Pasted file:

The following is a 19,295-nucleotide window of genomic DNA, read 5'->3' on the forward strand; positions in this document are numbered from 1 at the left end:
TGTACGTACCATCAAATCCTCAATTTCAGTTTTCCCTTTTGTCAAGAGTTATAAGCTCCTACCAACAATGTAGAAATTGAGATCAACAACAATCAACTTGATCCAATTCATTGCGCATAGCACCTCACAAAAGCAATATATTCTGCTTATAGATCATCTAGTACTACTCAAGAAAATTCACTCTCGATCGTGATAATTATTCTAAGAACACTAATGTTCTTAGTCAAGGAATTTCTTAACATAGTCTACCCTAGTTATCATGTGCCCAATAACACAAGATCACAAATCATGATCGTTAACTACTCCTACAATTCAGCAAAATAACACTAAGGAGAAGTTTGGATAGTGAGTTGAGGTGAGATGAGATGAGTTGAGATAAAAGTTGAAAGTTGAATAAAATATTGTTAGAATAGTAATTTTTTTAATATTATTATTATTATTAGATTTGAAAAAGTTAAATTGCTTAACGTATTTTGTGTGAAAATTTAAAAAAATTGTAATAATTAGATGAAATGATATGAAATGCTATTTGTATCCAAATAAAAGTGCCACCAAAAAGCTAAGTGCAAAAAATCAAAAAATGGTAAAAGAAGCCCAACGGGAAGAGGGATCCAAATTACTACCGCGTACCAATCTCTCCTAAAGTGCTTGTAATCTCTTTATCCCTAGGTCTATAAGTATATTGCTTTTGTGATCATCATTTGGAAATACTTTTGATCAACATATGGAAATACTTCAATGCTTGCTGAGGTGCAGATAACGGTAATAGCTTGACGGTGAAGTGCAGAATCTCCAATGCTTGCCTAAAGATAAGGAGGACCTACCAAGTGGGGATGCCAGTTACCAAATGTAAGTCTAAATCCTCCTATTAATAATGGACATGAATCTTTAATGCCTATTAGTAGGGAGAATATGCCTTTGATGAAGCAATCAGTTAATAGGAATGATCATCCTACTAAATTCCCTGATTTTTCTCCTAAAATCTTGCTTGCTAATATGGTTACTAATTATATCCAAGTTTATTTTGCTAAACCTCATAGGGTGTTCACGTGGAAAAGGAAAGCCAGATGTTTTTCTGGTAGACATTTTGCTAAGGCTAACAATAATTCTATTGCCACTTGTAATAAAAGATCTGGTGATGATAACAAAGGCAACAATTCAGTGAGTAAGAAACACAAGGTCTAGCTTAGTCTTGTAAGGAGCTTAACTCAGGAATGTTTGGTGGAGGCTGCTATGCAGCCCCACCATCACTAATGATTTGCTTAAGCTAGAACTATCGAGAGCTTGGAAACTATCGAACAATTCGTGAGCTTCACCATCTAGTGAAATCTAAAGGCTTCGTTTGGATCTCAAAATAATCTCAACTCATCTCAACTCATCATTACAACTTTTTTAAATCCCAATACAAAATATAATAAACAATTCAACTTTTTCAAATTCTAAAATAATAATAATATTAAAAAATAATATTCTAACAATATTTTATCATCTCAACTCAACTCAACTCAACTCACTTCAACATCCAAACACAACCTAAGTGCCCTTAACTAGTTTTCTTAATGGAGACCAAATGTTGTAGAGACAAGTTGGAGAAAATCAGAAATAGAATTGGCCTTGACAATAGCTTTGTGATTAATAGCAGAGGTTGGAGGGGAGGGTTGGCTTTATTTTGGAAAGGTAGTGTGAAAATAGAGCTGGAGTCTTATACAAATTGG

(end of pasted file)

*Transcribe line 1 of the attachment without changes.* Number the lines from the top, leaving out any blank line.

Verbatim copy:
The following is a 19,295-nucleotide window of genomic DNA, read 5'->3' on the forward strand; positions in this document are numbered from 1 at the left end: